The number of 13- to 17-year-old boys and girls getting the human papillomavirus (HPV) vaccine increased slightly for the second year in a row, according to data from CDC’s 2014 National Immunization Survey-Teen (NIS-Teen), published in this week’s Morbidity and Mortality Weekly Report (MMWR).
Despite these increases, 4 out of 10 adolescent girls and 6 out of 10 adolescent boys have not started the recommended HPV vaccine series, leaving them vulnerable to cancers caused by HPV infections. Persistent HPV infections can cause cancers of the cervix, vagina, and vulva in women; cancers of the penis in men; and cancers of the anus and oropharynx (back of the throat, base of the tongue, and tonsils) in men and women. CDC recommends the vaccine for girls and boys at age 11 to 12 years.
The latest estimates show that 60 percent of adolescent girls and 42 percent of adolescent boys have received one or more doses of HPV vaccine. This was an increase of 3 percentage points for girls and 8 percentage points for boys from the 2013 NIS-Teen survey estimates.
While there was a 3 percentage point overall increase nationally for first-dose HPV vaccine coverage among adolescent girls, a handful of state and local areas achieved much larger increases in coverage.
“The large increases in these diverse parts of the country show us it is possible to do much better at protecting our nation’s youth from cancers caused by HPV infections,” said Dr. Anne Schuchat, assistant surgeon general and director of CDC’s National Center for Immunization and Respiratory Diseases. “We are missing crucial opportunities to protect the next generation from cancers caused by HPV.”
Some of the promising strategies that have been effective in combination at increasing receipt of HPV vaccine include:
- Establishing links between cancer organizations and immunization organizations to emphasize HPV vaccination is cancer prevention;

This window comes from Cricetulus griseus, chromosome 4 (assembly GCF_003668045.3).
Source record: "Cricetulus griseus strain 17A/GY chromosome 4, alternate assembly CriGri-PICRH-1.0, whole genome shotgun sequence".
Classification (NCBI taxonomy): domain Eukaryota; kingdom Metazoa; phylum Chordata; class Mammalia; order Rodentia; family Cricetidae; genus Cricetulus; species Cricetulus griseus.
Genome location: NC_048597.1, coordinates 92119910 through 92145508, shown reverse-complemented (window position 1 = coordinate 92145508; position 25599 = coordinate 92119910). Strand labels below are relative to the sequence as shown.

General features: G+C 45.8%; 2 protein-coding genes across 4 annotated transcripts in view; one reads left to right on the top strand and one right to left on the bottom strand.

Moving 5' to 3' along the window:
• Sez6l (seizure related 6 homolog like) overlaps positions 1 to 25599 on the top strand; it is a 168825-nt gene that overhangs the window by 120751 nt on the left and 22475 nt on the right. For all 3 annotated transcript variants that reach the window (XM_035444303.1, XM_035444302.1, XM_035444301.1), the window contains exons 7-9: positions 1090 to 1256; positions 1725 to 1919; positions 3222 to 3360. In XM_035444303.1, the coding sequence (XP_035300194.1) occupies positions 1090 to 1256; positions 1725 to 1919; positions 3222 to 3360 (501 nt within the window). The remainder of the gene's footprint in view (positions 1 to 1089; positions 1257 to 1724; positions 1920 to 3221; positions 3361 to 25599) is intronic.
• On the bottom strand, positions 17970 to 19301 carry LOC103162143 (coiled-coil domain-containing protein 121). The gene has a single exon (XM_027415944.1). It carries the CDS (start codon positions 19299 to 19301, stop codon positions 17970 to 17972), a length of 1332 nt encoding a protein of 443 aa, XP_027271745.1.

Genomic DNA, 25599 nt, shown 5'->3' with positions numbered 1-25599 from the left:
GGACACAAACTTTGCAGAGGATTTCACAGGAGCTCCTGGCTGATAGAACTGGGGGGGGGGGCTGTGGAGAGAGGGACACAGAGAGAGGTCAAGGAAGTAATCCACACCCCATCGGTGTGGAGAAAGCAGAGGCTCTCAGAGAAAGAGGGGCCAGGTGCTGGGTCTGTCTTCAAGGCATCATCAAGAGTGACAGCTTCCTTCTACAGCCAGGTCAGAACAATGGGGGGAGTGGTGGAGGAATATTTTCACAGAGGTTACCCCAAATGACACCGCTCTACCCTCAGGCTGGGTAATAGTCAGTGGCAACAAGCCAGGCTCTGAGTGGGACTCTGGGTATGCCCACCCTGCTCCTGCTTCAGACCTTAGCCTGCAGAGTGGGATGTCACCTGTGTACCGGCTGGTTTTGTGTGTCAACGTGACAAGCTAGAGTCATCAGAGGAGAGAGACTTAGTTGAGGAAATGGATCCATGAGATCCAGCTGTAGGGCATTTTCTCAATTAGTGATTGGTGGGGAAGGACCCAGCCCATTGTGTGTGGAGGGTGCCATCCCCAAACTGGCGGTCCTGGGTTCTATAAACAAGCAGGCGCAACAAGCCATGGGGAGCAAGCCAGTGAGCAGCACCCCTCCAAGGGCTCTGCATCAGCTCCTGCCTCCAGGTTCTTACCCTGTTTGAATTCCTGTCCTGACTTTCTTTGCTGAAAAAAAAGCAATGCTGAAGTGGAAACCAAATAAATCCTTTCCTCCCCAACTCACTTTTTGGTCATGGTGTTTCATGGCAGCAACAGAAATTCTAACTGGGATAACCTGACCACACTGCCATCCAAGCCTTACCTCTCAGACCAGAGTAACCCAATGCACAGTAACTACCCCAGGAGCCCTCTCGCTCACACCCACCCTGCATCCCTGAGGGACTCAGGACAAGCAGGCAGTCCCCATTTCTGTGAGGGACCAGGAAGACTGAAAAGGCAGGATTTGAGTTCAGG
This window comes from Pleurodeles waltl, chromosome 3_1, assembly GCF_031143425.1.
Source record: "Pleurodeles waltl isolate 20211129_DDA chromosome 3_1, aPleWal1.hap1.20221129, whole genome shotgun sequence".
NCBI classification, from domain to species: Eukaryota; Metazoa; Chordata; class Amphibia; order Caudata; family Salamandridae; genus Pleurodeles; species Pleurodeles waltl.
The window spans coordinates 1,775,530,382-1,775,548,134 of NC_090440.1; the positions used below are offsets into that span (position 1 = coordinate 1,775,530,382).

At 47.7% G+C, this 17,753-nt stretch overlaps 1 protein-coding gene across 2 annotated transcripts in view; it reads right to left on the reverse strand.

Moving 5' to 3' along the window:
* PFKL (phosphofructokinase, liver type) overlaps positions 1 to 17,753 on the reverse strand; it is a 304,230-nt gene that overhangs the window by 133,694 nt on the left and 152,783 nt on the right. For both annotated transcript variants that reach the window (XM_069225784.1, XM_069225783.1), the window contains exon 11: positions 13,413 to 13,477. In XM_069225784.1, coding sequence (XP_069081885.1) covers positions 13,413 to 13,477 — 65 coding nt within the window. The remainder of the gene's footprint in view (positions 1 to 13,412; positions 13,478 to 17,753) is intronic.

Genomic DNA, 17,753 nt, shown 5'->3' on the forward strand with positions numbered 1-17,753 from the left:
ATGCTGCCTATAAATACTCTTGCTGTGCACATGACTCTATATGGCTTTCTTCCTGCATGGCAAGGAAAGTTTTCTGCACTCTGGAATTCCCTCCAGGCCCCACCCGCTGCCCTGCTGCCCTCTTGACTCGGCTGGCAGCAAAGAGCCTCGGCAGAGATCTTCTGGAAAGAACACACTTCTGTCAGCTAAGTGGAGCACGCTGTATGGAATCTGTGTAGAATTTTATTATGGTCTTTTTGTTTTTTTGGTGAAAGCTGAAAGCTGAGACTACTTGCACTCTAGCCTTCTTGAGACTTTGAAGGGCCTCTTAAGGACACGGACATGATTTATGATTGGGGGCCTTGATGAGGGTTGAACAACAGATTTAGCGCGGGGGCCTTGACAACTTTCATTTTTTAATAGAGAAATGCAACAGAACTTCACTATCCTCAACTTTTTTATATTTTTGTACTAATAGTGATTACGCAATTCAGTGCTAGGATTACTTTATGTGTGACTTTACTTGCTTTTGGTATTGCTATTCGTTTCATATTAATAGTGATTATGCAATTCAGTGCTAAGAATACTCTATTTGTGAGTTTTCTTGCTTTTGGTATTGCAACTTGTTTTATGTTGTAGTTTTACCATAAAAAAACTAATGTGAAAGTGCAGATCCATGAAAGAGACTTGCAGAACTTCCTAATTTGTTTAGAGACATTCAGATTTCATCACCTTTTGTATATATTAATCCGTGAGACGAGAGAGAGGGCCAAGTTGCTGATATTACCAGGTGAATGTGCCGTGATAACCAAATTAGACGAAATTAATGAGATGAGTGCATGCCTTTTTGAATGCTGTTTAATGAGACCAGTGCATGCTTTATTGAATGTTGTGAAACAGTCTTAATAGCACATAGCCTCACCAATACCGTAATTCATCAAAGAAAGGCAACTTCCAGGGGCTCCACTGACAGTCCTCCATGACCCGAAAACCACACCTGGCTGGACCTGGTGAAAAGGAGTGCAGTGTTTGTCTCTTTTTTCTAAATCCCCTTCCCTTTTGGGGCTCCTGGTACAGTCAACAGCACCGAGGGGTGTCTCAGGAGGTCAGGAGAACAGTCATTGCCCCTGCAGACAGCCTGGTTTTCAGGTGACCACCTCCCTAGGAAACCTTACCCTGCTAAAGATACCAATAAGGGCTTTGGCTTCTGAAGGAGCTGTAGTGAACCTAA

- Health care provider education initiatives, including reminding doctors and nurses to take every opportunity to strongly recommend HPV vaccine, especially when they recommend the two other vaccines recommended at age 11 to 12 years (the quadrivalent meningococcal conjugate and Tdap vaccines) and the annual flu vaccine;
- Practice-based quality improvement efforts by state and local health departments, such as assessment of a clinic’s HPV vaccination coverage levels and providing feedback on how to improve coverage;
- Public communication campaigns; and,
- Reminder-recall interventions, such as using immunization information systems to send reminders to parents about vaccinations for which their child is due.
The relatively large increases in HPV vaccination seen in some states mask the lack of progress in other states. Every year, about 27,000 women and men in the United States are diagnosed with a cancer caused by HPV infection. HPV vaccination could prevent the majority of these cancers from ever developing.
“HPV vaccine prevents cancer,” said Dr. Schuchat.
Research shows that an effective recommendation from a healthcare professional is crucial to a parent’s decision to get the HPV vaccine for their child. CDC encourages clinicians to recommend HPV vaccine the same way and same day they recommend other vaccines for adolescents.
Preteens need four vaccines at ages 11 or 12 years to protect against serious diseases: quadrivalent meningococcal vaccine to protect against meningitis; HPV vaccine to protect against HPV infection and HPV cancers; Tdap vaccine to protect against tetanus, diphtheria, and pertussis, or whooping cough; and an annual flu shot to protect against seasonal flu. A second dose of meningococcal vaccine is needed at age 16.
CDC encourages parents and caregivers to talk to their child’s doctor or nurse at their next healthcare encounter. If a preteen or teen has not received all doses of these vaccines, make an appointment to get him or her vaccinated.
The NIS-Teen is a random-digit-dialed survey of parents and guardians of teens 13–17 years old and in 2014, included data for more than 20,000 adolescents. The telephone survey is followed by a mail survey that collects vaccination information from health-care providers.
The above story is reprinted from materials provided by Centers for Disease Control and Prevention.
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